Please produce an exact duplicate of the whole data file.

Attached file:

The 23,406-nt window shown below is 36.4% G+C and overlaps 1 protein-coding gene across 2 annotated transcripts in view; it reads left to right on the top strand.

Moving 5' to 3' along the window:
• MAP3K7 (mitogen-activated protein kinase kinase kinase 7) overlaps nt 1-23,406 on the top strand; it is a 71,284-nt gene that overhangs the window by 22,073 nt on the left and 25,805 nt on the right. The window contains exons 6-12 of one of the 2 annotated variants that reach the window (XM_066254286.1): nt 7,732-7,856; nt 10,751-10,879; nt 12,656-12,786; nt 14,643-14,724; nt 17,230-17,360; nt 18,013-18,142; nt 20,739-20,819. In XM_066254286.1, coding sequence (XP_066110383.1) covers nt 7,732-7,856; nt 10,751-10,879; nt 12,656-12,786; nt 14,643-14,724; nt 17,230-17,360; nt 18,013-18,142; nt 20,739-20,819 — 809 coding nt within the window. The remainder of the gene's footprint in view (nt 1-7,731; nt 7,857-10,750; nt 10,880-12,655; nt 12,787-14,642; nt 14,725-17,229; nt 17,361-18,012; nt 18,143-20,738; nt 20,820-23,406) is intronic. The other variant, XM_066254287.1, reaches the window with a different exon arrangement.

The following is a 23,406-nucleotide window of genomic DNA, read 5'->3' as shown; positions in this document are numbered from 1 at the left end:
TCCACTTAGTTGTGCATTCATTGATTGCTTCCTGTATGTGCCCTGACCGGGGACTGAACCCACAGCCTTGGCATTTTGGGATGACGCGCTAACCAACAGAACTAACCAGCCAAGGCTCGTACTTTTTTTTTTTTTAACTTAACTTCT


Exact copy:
The 23,406-nt window shown below is 36.4% G+C and overlaps 1 protein-coding gene across 2 annotated transcripts in view; it reads left to right on the top strand.

Moving 5' to 3' along the window:
• MAP3K7 (mitogen-activated protein kinase kinase kinase 7) overlaps nt 1-23,406 on the top strand; it is a 71,284-nt gene that overhangs the window by 22,073 nt on the left and 25,805 nt on the right. The window contains exons 6-12 of one of the 2 annotated variants that reach the window (XM_066254286.1): nt 7,732-7,856; nt 10,751-10,879; nt 12,656-12,786; nt 14,643-14,724; nt 17,230-17,360; nt 18,013-18,142; nt 20,739-20,819. In XM_066254286.1, coding sequence (XP_066110383.1) covers nt 7,732-7,856; nt 10,751-10,879; nt 12,656-12,786; nt 14,643-14,724; nt 17,230-17,360; nt 18,013-18,142; nt 20,739-20,819 — 809 coding nt within the window. The remainder of the gene's footprint in view (nt 1-7,731; nt 7,857-10,750; nt 10,880-12,655; nt 12,787-14,642; nt 14,725-17,229; nt 17,361-18,012; nt 18,143-20,738; nt 20,820-23,406) is intronic. The other variant, XM_066254287.1, reaches the window with a different exon arrangement.

The following is a 23,406-nucleotide window of genomic DNA, read 5'->3' as shown; positions in this document are numbered from 1 at the left end:
TCCACTTAGTTGTGCATTCATTGATTGCTTCCTGTATGTGCCCTGACCGGGGACTGAACCCACAGCCTTGGCATTTTGGGATGACGCGCTAACCAACAGAACTAACCAGCCAAGGCTCGTACTTTTTTTTTTTTTAACTTAACTTCT